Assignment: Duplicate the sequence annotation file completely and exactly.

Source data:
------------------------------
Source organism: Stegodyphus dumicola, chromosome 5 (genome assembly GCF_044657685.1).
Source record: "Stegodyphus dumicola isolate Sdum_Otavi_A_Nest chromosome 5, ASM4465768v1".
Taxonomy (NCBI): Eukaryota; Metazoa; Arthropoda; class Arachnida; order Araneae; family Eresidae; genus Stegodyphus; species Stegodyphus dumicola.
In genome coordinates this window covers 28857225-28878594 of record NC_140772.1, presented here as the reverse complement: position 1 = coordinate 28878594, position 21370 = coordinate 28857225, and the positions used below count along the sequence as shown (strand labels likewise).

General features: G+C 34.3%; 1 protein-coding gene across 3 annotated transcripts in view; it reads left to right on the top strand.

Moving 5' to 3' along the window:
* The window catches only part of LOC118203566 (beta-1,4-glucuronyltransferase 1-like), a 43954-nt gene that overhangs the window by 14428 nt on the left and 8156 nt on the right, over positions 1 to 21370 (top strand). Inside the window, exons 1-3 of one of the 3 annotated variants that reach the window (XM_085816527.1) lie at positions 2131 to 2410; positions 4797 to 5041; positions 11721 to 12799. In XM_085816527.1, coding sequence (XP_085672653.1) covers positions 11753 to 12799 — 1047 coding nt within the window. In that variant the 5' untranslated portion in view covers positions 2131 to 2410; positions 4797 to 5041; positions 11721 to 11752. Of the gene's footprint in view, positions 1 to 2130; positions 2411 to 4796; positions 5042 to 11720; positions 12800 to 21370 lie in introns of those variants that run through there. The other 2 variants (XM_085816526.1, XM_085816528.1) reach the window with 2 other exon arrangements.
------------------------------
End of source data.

Source organism: Stegodyphus dumicola, chromosome 5 (genome assembly GCF_044657685.1).
Source record: "Stegodyphus dumicola isolate Sdum_Otavi_A_Nest chromosome 5, ASM4465768v1".
Taxonomy (NCBI): Eukaryota; Metazoa; Arthropoda; class Arachnida; order Araneae; family Eresidae; genus Stegodyphus; species Stegodyphus dumicola.
In genome coordinates this window covers 28857225-28878594 of record NC_140772.1, presented here as the reverse complement: position 1 = coordinate 28878594, position 21370 = coordinate 28857225, and the positions used below count along the sequence as shown (strand labels likewise).

General features: G+C 34.3%; 1 protein-coding gene across 3 annotated transcripts in view; it reads left to right on the top strand.

Moving 5' to 3' along the window:
* The window catches only part of LOC118203566 (beta-1,4-glucuronyltransferase 1-like), a 43954-nt gene that overhangs the window by 14428 nt on the left and 8156 nt on the right, over positions 1 to 21370 (top strand). Inside the window, exons 1-3 of one of the 3 annotated variants that reach the window (XM_085816527.1) lie at positions 2131 to 2410; positions 4797 to 5041; positions 11721 to 12799. In XM_085816527.1, coding sequence (XP_085672653.1) covers positions 11753 to 12799 — 1047 coding nt within the window. In that variant the 5' untranslated portion in view covers positions 2131 to 2410; positions 4797 to 5041; positions 11721 to 11752. Of the gene's footprint in view, positions 1 to 2130; positions 2411 to 4796; positions 5042 to 11720; positions 12800 to 21370 lie in introns of those variants that run through there. The other 2 variants (XM_085816526.1, XM_085816528.1) reach the window with 2 other exon arrangements.